The UK is nearly “flying blind” when it comes to Covid this autumn, experts have said, amid an increase in cases.
While the UK Health Security Agency (UKHSA) continues to track some metrics of Covid, including hospitalisation numbers, many of the community surveillance studies tracking infection levels have finished.
Now experts have said the situation is leaving the country in the dark about how Covid may play out in the months ahead.
Christina Pagel, a professor of operational research at University College London, said a new wave of Covid appeared to be under way – possibly driven by waning immunity, new variants of Omicron, and factors including poor weather keeping people inside.
With the autumn coming on and people returning to school and work, Covid pressures may increase, Pagel added.
“We might see the wave continue to grow, and grow faster, in September,” she said.
As well as public health measures including reintroducing high-quality masks within healthcare settings, Pagel said she would support bringing back the nationwide infection survey published by the Office for National Statistics for autumn and winter, as well as expanding it to cover flu and RSV.
Failing that, she said, wastewater monitoring should be reinstated across the UK as a cheaper alternative that is used in many countries to track Covid prevalence and variants. Such schemes have recently been cut in England and Wales.
“What worries me most is if we get a repeat of the last winter NHS crisis this winter again, with Covid, flu and RSV all hitting around the same time,” said Pagel. “We are definitely flying near blind.”
Prof Rowland Kao, an epidemiologist at the University of Edinburgh, also highlighted the decline in surveillance.
“With seasonal flu, we have of course a certain amount of predictability with the many years of data. However, with Covid, now that we don’t have those multiple data streams to rely on, it’s harder to say what is happening [in the general population],” he said.
Kao added that the variant emergence patterns for Covid were largely unknown and Covid was not simply following seasonal patterns.
Experts have also raised concerns about the UK’s vaccination programme as the autumn approaches.
Prof Danny Altmann, an immunologist at Imperial College London, said while Covid was on the rise, it had started from quite a low level and the “mildness” of Covid now was largely because most people were still within a year or so of having had three vaccine doses.
“The immune-evasion mutations continue to emerge and cross-protection is looking ever more precarious. Meanwhile, immunity beyond one year wanes appreciably,” Altmann said, adding it was important to plan for another round of boosters and consider which specific vaccine it should involve.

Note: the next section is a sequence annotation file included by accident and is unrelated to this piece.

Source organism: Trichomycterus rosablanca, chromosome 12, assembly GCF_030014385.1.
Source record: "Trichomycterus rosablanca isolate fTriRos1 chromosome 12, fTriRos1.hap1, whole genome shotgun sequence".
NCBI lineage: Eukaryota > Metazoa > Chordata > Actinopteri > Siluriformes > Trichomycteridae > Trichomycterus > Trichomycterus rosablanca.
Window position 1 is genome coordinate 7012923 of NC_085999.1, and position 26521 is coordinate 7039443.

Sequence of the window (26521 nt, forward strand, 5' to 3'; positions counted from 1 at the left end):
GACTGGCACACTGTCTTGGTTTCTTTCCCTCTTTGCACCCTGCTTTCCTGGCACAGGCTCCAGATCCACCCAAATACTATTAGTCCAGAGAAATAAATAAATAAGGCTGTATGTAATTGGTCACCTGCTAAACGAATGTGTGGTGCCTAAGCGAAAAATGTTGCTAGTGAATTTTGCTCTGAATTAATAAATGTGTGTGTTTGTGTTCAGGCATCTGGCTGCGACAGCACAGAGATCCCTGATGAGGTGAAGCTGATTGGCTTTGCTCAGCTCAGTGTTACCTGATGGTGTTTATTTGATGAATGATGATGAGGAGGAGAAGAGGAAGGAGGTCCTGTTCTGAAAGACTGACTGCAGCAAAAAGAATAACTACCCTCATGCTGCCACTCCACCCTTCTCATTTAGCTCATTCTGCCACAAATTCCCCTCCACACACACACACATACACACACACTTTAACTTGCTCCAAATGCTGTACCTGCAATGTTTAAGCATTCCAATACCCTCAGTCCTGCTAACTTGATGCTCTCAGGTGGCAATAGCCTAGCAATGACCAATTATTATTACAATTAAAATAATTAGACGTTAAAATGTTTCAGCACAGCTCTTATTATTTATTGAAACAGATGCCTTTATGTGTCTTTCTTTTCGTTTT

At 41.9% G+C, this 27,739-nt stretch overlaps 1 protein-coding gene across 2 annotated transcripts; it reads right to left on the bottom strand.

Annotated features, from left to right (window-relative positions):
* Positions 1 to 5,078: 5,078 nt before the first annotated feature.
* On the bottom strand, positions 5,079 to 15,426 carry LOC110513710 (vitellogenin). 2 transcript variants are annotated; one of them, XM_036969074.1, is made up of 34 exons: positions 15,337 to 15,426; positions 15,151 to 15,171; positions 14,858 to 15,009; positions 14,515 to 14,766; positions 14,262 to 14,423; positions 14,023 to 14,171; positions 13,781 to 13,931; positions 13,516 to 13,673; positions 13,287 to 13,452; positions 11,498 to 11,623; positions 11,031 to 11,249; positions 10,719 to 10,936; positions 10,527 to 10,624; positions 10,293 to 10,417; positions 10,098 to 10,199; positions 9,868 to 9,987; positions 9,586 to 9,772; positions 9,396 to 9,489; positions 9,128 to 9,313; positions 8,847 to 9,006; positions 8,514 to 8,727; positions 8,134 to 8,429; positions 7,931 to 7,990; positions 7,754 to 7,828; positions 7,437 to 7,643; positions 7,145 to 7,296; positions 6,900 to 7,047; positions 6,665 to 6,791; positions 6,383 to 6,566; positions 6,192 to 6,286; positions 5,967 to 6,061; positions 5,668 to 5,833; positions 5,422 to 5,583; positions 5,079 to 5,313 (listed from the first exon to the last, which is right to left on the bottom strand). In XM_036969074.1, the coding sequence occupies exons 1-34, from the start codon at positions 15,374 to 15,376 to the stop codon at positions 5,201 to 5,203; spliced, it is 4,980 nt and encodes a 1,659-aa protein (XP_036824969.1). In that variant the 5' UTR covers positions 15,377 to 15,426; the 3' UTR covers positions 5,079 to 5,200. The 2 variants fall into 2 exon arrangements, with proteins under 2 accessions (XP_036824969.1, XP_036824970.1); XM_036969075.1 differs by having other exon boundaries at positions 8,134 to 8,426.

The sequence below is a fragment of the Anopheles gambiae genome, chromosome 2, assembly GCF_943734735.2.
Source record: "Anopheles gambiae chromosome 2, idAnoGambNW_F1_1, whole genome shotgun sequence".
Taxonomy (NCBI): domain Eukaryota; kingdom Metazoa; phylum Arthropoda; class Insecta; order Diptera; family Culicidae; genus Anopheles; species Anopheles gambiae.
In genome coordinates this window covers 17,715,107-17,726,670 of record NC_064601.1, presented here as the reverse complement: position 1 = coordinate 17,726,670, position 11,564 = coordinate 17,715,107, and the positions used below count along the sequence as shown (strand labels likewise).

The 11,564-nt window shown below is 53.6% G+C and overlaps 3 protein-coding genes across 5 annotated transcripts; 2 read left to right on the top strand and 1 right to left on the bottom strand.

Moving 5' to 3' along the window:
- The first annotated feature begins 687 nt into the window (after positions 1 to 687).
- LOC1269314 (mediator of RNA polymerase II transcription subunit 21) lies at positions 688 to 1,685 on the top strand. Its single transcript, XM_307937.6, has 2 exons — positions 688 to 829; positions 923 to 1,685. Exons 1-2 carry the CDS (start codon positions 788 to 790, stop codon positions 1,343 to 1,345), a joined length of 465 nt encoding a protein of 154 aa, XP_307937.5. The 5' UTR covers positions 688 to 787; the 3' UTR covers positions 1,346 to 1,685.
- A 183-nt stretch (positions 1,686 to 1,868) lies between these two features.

Prof Adam Kucharski, of the London School of Hygiene & Tropical Medicine, said exposure to Covid would also affect the level of population immunity. But he agreed there were uncertainties about how Covid may play out, including whether there will be multiple waves of Covid a year.
“I think we don’t really have enough data points to say confidently what normal looks like for Covid, other than the fact that normal is probably going to be significantly higher infection and disease burden layered on top of all the other things that are already causing us problems every year,” he said.
However Kucharski noted the UK is no longer in the phase of pandemic where rapid actions are being taken – a period when very detailed surveillance was crucial – adding surveillance now is more about understanding vaccine effectiveness, waning immunity, and pressures that drive waves of infection.
“If we go into winter, and it isn’t an [unusual] variant and it isn’t an unusually large wave, then probably some of the surveillance we have will give us the sort of indications we need for a lot of that kind of management,” he said.
“We’re still in that kind of period of uncertainty where we might want the ability to deploy something that can give us more insight in future,” said Kucharski.
Another vaccination campaign, with eligibility based on health conditions or age, is expected to be launched later this year, according to UKHSA. The agency says it understands conversations about scaling up testing are continuing.
Prof Steven Riley, the director general of data, analytics and surveillance at the UKHSA, said protecting the public from Covid-19 remained one of the agency’s top priorities.
“We continue to monitor the threat posed by Covid-19 through our range of surveillance systems and genomics capabilities, which report on infection rates, hospitalisations and the risks posed by new variants.”
Source : The Guardian